Our estimates provide the ability to visualize subnational exclusive breastfeeding variability and identify populations in need of additional breastfeeding support.
In this Health Policy perspective, we examined trends in DAH and its evolution over time, with a particular focus on G20 countries; pointed to persistent and emerging challenges for discussion at the G20 Summit; and highlighted key questions for G20 leaders to address to put the future of DAH on course to meet the expansive Sustainable Development Goals.
Public health is a priority for the Chinese Government. Evidence-based decision-making for health at the province level in China, which is home to a fifth of the global population, is of paramount importance. This analysis uses data from the Global Burden of Diseases, Injuries, and Risk Factors Study (GBD) 2017 to help inform decision-making and monitor progress on health at the province level.
Since 2000, the scale-up of malaria control interventions has substantially reduced morbidity and mortality caused by the disease globally, fuelling bold aims for disease elimination. High-resolution maps of P. falciparum provide a contemporary resource for informing global policy and malaria control planning, program implementation, and monitoring initiatives.
Plasmodium vivax exacts a significant toll on health worldwide, yet few efforts to date have quantified the extent and temporal trends of its global distribution. This study presents the first global maps of P. vivax clinical burden from 2000 to 2017.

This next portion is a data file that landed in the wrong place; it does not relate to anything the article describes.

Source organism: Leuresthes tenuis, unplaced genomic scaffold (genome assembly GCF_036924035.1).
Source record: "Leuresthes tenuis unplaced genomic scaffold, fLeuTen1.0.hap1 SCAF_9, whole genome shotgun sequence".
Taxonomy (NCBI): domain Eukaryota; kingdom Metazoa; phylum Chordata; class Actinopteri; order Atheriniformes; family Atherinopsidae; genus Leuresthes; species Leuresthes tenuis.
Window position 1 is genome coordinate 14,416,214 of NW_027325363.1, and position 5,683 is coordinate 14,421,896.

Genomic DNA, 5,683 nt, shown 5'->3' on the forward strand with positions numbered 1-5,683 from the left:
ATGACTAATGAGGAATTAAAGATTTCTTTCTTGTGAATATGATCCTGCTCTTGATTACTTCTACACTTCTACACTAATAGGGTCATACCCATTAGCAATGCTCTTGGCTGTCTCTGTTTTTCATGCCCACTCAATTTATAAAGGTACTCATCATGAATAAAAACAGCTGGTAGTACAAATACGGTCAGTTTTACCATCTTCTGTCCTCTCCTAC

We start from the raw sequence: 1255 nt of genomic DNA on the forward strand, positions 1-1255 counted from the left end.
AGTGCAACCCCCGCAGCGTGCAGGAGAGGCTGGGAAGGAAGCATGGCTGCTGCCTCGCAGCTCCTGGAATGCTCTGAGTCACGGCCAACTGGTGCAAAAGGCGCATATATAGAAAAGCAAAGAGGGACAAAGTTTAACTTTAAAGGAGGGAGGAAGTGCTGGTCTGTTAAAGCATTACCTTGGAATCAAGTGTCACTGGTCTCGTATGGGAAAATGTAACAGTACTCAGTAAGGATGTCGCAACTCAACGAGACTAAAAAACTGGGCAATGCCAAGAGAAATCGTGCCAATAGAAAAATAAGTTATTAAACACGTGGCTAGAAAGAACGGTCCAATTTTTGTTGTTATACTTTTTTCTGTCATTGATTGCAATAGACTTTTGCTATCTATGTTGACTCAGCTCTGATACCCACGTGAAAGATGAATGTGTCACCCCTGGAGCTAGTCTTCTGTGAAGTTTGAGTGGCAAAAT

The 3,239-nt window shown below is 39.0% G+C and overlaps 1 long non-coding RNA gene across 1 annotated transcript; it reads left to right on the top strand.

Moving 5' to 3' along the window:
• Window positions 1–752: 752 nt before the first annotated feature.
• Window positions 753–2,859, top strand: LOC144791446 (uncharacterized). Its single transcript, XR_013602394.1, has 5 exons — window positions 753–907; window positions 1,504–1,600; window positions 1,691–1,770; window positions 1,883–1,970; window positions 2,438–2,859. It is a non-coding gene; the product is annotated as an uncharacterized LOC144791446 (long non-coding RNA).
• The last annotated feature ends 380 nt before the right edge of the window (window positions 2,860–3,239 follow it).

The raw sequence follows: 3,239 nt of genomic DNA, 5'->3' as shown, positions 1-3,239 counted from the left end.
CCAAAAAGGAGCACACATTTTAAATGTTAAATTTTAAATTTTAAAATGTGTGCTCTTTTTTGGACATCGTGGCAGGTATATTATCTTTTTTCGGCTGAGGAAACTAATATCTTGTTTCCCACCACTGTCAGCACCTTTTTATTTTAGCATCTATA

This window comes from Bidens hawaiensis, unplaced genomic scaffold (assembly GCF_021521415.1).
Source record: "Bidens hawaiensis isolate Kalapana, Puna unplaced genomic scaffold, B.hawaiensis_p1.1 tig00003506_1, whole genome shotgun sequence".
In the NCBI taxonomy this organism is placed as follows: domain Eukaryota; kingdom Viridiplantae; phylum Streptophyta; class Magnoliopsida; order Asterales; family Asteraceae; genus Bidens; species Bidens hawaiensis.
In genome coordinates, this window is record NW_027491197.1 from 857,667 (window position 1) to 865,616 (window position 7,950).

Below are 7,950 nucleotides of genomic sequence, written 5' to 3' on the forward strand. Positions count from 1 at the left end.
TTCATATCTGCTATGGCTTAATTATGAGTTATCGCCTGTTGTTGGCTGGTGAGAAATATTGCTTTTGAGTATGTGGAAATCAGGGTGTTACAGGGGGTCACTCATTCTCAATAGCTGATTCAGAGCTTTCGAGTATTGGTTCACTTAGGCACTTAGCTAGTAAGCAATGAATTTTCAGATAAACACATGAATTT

Existing WHO estimates of the prevalence of mental disorders in emergency settings are more than a decade old and do not reflect modern methods to gather existing data and derive estimates. We sought to update WHO estimates for the prevalence of mental disorders in conflict-affected settings and calculate the burden per 1,000 population. We estimated that the prevalence of mental disorders (depression, anxiety, post-traumatic stress disorder, bipolar disorder, and schizophrenia) was 22.1% (95% UI 18.8–25.7) at any point in time in the conflict-affected populations assessed.
This study is the first to consider the spread of Aedes mosquito vectors to project dengue suitability. Our projections provide a key missing piece of evidence for the changing global threat of vector-borne disease and will help decision-makers worldwide to better prepare for and respond to future changes in dengue risk.
The onchocerciasis database can be used to by the global health community to advance understanding of the distribution of onchocerciasis infection and disease.
Our analysis reveals substantial within-country variation in the prevalence of HIV throughout sub-Saharan Africa and local differences in both the direction and rate of change in HIV prevalence between 2000 and 2017, highlighting the degree to which important local differences are masked when examining trends at the country level.